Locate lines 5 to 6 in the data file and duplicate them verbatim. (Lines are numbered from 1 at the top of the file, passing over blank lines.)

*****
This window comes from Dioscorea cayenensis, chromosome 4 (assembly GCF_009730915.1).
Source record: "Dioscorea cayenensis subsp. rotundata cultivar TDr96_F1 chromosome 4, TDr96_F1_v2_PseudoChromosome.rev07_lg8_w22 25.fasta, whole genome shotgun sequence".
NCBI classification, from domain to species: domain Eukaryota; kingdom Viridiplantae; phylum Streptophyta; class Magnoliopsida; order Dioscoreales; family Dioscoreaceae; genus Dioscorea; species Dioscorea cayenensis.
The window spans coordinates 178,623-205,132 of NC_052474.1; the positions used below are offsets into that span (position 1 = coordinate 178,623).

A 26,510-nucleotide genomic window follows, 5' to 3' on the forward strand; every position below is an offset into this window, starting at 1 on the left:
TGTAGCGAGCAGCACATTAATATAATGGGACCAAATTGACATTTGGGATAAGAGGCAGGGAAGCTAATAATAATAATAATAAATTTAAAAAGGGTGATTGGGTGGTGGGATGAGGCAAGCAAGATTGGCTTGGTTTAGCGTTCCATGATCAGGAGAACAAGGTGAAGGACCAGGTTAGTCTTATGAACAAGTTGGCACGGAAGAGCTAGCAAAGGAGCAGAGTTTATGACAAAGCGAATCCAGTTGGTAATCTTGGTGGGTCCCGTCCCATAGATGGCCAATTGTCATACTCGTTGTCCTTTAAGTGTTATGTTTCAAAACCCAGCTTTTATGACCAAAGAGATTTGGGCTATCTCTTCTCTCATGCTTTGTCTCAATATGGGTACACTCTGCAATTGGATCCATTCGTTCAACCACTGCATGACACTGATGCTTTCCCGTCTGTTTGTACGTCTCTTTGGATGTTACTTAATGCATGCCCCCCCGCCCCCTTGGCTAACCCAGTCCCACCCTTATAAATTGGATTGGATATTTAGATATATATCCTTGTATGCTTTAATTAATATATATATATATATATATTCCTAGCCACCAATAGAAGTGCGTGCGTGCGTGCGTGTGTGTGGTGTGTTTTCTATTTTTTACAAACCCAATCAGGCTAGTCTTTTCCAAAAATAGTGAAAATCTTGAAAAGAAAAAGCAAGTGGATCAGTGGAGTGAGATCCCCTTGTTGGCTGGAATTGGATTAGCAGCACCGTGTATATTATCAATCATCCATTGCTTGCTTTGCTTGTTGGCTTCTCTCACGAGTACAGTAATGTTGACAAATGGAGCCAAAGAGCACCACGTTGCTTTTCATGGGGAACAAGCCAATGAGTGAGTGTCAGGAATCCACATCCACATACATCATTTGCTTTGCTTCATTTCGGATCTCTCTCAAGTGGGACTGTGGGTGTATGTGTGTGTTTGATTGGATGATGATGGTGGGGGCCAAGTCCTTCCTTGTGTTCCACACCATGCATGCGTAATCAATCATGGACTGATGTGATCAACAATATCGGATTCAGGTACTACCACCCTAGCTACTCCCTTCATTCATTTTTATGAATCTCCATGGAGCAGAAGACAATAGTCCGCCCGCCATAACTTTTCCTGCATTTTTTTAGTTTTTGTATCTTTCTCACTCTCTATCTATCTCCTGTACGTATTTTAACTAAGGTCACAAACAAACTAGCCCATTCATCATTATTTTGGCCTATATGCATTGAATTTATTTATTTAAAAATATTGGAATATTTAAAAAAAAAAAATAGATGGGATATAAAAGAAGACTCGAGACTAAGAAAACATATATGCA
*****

A 26,510-nucleotide genomic window follows, 5' to 3' on the forward strand; every position below is an offset into this window, starting at 1 on the left:
TGTAGCGAGCAGCACATTAATATAATGGGACCAAATTGACATTTGGGATAAGAGGCAGGGAAGCTAATAATAATAATAATAAATTTAAAAAGGGTGATTGGGTGGTGGGATGAGGCAAGCAAGATTGGCTTGGTTTAGCGTTCCATGATCAGGAGAACAAGGTGAAGGACCAGGTTAGTCTTATGAACAAGTTGGCACGGAAGAGCTAGCAAAGGAGCAGAGTTTATGACAAAGCGAATCCAGTTGGTAATCTTGGTGGGTCCCGTCCCATAGATGGCCAATTGTCATACTCGTTGTCCTTTAAGTGTTATGTTTCAAAACCCAGCTTTTATGACCAAAGAGATTTGGGCTATCTCTTCTCTCATGCTTTGTCTCAATATGGGTACACTCTGCAATTGGATCCATTCGTTCAACCACTGCATGACACTGATGCTTTCCCGTCTGTTTGTACGTCTCTTTGGATGTTACTTAATGCATGCCCCCCCGCCCCCTTGGCTAACCCAGTCCCACCCTTATAAATTGGATTGGATATTTAGATATATATCCTTGTATGCTTTAATTAATATATATATATATATATATTCCTAGCCACCAATAGAAGTGCGTGCGTGCGTGCGTGTGTGTGGTGTGTTTTCTATTTTTTACAAACCCAATCAGGCTAGTCTTTTCCAAAAATAGTGAAAATCTTGAAAAGAAAAAGCAAGTGGATCAGTGGAGTGAGATCCCCTTGTTGGCTGGAATTGGATTAGCAGCACCGTGTATATTATCAATCATCCATTGCTTGCTTTGCTTGTTGGCTTCTCTCACGAGTACAGTAATGTTGACAAATGGAGCCAAAGAGCACCACGTTGCTTTTCATGGGGAACAAGCCAATGAGTGAGTGTCAGGAATCCACATCCACATACATCATTTGCTTTGCTTCATTTCGGATCTCTCTCAAGTGGGACTGTGGGTGTATGTGTGTGTTTGATTGGATGATGATGGTGGGGGCCAAGTCCTTCCTTGTGTTCCACACCATGCATGCGTAATCAATCATGGACTGATGTGATCAACAATATCGGATTCAGGTACTACCACCCTAGCTACTCCCTTCATTCATTTTTATGAATCTCCATGGAGCAGAAGACAATAGTCCGCCCGCCATAACTTTTCCTGCATTTTTTTAGTTTTTGTATCTTTCTCACTCTCTATCTATCTCCTGTACGTATTTTAACTAAGGTCACAAACAAACTAGCCCATTCATCATTATTTTGGCCTATATGCATTGAATTTATTTATTTAAAAATATTGGAATATTTAAAAAAAAAAAATAGATGGGATATAAAAGAAGACTCGAGACTAAGAAAACATATATGCA